For Medical and Mental Health practitioners

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Thank you for your interest in Pain Reprocessing Therapy. We believe it is a powerful tool that you can use to help your patients.

Learning the Basics

An overview of PRT can be found on our Introduction to PRT page. A comprehensive overview of resources for further study, including a book and free podcast, can be found on our So You Think You Might Need PRT page.

An overview of the Medical Evidence related to PRT can be found on our page of that name. This includes an RCT published in JAMA psychiatry with the following findings:

"The study found that two-thirds of chronic back pain patients who underwent a four-week psychological treatment called Pain Reprocessing Therapy (PRT) were pain-free or nearly pain-free post-treatment. And most maintained relief for one year. They also showed changes in pain-generating brain regions after therapy." Source: CU Boulder Today

The paper scored in the top 5% of all research output scored by Altmetric. The full text and PDF of the article are available from the JAMA Network.

Finally you are welcome to share stories in our Success Stories Database with your patients. There are some things that are easier to hear as a hopeful personal story written by someone who has "been there."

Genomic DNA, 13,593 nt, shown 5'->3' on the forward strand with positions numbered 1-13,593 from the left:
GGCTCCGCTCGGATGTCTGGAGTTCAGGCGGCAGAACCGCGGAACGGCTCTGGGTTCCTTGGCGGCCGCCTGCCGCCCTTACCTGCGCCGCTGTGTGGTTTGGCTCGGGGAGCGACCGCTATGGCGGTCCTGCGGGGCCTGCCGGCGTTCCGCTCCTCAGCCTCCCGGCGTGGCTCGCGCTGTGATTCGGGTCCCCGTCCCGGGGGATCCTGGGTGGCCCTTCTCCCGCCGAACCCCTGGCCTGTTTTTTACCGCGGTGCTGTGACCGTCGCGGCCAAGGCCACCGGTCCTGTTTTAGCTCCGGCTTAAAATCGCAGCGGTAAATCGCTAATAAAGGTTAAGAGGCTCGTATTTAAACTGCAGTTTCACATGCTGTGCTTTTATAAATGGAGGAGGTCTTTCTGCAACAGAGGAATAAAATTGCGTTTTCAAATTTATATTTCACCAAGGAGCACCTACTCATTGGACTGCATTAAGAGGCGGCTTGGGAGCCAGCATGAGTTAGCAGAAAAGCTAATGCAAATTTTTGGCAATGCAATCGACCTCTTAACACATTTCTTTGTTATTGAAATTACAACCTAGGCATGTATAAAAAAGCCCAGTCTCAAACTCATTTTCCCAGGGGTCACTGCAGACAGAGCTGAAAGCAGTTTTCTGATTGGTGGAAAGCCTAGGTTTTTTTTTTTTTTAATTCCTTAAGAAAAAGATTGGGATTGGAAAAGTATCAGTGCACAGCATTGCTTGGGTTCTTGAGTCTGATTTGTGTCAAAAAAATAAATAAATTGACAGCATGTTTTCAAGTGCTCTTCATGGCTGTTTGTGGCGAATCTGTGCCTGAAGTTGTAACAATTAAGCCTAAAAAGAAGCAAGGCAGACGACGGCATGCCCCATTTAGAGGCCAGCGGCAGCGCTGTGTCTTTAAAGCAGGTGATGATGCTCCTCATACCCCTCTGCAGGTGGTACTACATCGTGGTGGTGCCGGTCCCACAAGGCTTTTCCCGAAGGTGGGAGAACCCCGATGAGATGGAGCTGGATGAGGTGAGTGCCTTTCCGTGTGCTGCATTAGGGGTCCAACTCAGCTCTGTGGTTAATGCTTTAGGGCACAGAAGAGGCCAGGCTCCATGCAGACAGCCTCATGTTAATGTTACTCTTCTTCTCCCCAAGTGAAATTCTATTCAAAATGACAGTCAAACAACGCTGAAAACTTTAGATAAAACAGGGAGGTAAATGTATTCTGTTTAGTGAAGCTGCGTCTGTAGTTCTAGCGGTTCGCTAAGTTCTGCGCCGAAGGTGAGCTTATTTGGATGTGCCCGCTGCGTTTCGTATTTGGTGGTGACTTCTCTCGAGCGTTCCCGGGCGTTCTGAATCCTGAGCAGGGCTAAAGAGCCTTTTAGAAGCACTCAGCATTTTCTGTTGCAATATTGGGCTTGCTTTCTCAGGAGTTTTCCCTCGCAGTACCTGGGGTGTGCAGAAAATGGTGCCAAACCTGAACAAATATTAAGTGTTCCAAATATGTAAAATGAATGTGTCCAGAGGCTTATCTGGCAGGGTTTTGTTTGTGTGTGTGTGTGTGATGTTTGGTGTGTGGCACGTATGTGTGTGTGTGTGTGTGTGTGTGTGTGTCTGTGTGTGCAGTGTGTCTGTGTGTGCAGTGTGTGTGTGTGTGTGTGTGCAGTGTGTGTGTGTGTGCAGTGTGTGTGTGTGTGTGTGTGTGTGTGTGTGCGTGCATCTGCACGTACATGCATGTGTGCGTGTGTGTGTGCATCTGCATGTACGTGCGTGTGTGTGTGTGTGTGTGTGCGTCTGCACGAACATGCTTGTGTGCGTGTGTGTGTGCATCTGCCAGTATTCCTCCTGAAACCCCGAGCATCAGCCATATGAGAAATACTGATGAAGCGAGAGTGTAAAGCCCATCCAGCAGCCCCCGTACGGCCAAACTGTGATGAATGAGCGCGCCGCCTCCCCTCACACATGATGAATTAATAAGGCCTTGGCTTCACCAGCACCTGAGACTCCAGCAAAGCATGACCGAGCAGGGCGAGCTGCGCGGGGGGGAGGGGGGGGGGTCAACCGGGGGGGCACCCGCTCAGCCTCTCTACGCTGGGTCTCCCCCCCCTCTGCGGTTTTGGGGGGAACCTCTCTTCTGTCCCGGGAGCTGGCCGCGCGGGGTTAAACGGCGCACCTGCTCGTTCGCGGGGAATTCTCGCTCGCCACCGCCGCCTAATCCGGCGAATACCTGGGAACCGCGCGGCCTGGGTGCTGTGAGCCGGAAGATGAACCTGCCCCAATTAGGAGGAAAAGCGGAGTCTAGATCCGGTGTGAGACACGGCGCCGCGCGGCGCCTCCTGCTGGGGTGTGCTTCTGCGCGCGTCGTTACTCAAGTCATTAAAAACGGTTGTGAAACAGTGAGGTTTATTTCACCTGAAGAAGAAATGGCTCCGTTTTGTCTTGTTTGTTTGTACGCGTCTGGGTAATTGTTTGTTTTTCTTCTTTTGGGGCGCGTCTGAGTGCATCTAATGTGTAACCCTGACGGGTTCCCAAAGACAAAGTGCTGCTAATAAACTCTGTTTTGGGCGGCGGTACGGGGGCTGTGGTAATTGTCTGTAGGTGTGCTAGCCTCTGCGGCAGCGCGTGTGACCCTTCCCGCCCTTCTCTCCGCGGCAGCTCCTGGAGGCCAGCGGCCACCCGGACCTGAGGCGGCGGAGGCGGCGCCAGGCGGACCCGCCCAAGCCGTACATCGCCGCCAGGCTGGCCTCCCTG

Continuing Education and Certification from the PRT Center

The Pain Reprocessing Therapy Center is a training institute aimed at teaching clinicians the tools and techniques of Pain Reprocessing Therapy (PRT). PRT is an evidence-based approach for treating chronic pain. Rooted in neuroscience, PRT aims to rewire neural pathways in the brain in order to deactivate pain.

The PRT Certification Training takes place virtually over the course of four weeks and offers up to 12 CE credits. Upon completion of the training, all certified physicians and psychotherapists are eligible to be listed on our Directory of Practitioners so patients can easily find them on our website.

The training covers the following topics:

  • The neuroscience behind chronic pain.
  • How to help patients debunk the structural diagnosis and accept a mind-body explanation.
  • Breaking the pain-fear cycle.
  • Somatic Tracking – a guided exercise combining mindfulness, safety reappraisal, and positive affect induction.
  • The Process – a formula to determine when and how to use various pain-reducing techniques.
  • Addressing other psychological factors that contribute to an overall sense of danger.
  • Applying a universally applicable formula to overcome any fear-inducing stimuli.
  • Developing a toolkit for maintenance and relapse prevention.

Click here for additional details about the training and registration process.